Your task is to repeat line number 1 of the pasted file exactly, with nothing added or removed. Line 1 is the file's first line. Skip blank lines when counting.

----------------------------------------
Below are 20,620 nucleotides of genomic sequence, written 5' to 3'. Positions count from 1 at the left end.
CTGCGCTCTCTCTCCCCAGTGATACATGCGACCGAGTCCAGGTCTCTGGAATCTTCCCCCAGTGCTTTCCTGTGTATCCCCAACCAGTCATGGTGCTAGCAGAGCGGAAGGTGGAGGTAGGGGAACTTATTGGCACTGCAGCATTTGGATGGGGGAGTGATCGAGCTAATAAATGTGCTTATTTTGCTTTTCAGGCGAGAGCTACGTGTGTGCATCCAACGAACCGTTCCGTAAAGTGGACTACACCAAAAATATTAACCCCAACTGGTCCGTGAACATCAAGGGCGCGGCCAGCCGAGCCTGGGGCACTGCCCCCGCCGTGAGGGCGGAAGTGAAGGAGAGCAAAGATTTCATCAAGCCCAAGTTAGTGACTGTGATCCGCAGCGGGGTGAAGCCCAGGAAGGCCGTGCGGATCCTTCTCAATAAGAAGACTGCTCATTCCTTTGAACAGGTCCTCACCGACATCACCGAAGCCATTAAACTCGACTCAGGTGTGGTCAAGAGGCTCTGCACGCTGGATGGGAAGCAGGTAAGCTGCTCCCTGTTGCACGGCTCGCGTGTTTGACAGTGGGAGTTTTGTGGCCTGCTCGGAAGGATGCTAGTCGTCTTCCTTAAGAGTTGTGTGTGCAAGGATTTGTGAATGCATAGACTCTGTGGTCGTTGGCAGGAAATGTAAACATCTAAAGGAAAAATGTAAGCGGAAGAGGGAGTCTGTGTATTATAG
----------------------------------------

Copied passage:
Below are 20,620 nucleotides of genomic sequence, written 5' to 3'. Positions count from 1 at the left end.